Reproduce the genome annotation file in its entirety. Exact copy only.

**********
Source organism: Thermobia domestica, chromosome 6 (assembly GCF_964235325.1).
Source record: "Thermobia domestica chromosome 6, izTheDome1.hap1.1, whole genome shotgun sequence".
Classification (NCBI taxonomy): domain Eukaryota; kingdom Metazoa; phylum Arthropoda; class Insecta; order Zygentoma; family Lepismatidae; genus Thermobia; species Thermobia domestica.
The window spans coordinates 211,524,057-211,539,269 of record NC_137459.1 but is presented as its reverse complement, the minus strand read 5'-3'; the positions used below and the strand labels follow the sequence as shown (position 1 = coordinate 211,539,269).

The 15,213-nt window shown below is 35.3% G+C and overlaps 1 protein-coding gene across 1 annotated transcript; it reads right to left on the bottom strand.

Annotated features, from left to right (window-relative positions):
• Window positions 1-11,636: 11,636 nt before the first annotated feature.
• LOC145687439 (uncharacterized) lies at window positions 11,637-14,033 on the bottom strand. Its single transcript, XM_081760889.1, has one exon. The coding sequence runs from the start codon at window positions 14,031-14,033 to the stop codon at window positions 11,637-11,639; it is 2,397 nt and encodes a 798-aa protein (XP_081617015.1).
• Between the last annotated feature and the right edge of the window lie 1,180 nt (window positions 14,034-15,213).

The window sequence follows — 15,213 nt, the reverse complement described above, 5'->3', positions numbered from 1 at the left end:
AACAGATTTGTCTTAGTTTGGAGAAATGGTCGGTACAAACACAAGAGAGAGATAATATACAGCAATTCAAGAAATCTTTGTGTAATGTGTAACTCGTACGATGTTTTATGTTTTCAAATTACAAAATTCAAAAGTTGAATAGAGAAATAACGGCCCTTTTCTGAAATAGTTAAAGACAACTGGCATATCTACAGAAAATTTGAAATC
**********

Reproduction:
Source organism: Thermobia domestica, chromosome 6 (assembly GCF_964235325.1).
Source record: "Thermobia domestica chromosome 6, izTheDome1.hap1.1, whole genome shotgun sequence".
Classification (NCBI taxonomy): domain Eukaryota; kingdom Metazoa; phylum Arthropoda; class Insecta; order Zygentoma; family Lepismatidae; genus Thermobia; species Thermobia domestica.
The window spans coordinates 211,524,057-211,539,269 of record NC_137459.1 but is presented as its reverse complement, the minus strand read 5'-3'; the positions used below and the strand labels follow the sequence as shown (position 1 = coordinate 211,539,269).

The 15,213-nt window shown below is 35.3% G+C and overlaps 1 protein-coding gene across 1 annotated transcript; it reads right to left on the bottom strand.

Annotated features, from left to right (window-relative positions):
• Window positions 1-11,636: 11,636 nt before the first annotated feature.
• LOC145687439 (uncharacterized) lies at window positions 11,637-14,033 on the bottom strand. Its single transcript, XM_081760889.1, has one exon. The coding sequence runs from the start codon at window positions 14,031-14,033 to the stop codon at window positions 11,637-11,639; it is 2,397 nt and encodes a 798-aa protein (XP_081617015.1).
• Between the last annotated feature and the right edge of the window lie 1,180 nt (window positions 14,034-15,213).

The window sequence follows — 15,213 nt, the reverse complement described above, 5'->3', positions numbered from 1 at the left end:
AACAGATTTGTCTTAGTTTGGAGAAATGGTCGGTACAAACACAAGAGAGAGATAATATACAGCAATTCAAGAAATCTTTGTGTAATGTGTAACTCGTACGATGTTTTATGTTTTCAAATTACAAAATTCAAAAGTTGAATAGAGAAATAACGGCCCTTTTCTGAAATAGTTAAAGACAACTGGCATATCTACAGAAAATTTGAAATC